S.5868-A (Harckham) and A.7491-A (Bronson)


Vice President


S.5868 (Harckham)


Imposes Public Works Prevailing Wage Mandate on Brownfield Projects



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The Business Council strongly opposes these similar proposals that would make both overall eligibility for the state’s brownfield program and eligibility for the program’s redevelopment credit for tangible property investments contingent on a project sponsor paying public works prevailing wage for all remedial project related construction work. Specifically, the bill would require public works prevailing wage payments for all remedial construction, interim remedial actions and environmental restoration efforts, as defined in §27-1405 of the Environmental Conservation Law, when performed at brownfield sites.

The sponsor’s memo provides virtually no justification or rationale for this proposed mandate, other than saying “Brownfield remediation is dangerous work and requires the use of a trained and skilled workforce.” Yet the bill proposes no workforce safety or training requirements, only new wage mandates.

According to the state’s on-line brownfield program database, since 2007, more than 1,300 projects have entered the brownfield program, and in aggregate the private sector has invested more than $3.3 billion in brownfield site cleanups and more than $24 billion in site redevelopment investments, bringing long-contaminated and often long-abandoned sites back into productive use, creating new jobs, new local economic activity (mostly in urban areas), and new state and local tax revenues.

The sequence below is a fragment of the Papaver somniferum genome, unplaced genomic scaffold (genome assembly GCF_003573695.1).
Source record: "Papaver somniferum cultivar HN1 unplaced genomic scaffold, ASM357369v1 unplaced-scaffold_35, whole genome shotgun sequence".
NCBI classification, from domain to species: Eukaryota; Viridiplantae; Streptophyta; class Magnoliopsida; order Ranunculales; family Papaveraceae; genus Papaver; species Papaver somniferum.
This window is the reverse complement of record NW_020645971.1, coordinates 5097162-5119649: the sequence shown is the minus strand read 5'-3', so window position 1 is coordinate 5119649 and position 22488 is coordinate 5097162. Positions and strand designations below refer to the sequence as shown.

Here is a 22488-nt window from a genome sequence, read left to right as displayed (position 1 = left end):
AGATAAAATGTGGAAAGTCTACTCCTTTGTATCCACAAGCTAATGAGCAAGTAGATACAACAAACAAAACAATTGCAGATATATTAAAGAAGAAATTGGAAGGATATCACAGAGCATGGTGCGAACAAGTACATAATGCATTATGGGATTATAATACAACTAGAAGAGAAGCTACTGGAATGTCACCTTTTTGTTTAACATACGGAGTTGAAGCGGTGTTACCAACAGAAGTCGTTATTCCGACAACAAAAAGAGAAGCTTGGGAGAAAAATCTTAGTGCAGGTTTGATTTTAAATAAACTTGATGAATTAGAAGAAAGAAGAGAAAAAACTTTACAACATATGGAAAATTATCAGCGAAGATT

Overall, the program has produced more than $6 in direct investment for every $1 in tax incentives.

All of these benefits have been achieved without the need for a prevailing wage mandate.

It is questionable that this wage mandate would provide any necessary workplace safety improvements at brownfield cleanup sites. There is little doubt that it would add to cleanup costs, especially in upstate areas. Comparing total mandated prevailing wages and supplemental benefits to actual average wages for specific construction occupations in upstate labor regions shows differentials rarely under 40 percent, and as high as 100 percent or more.

The state’s brownfield program has been a proven success, with the program addressing environmental and public health risks posed by contaminated and often dangerous sites, and restoring them to safe and productive economic use, with local and statewide economic benefits.

We strongly oppose this legislation that would simply impose higher project costs on brownfield cleanup projects.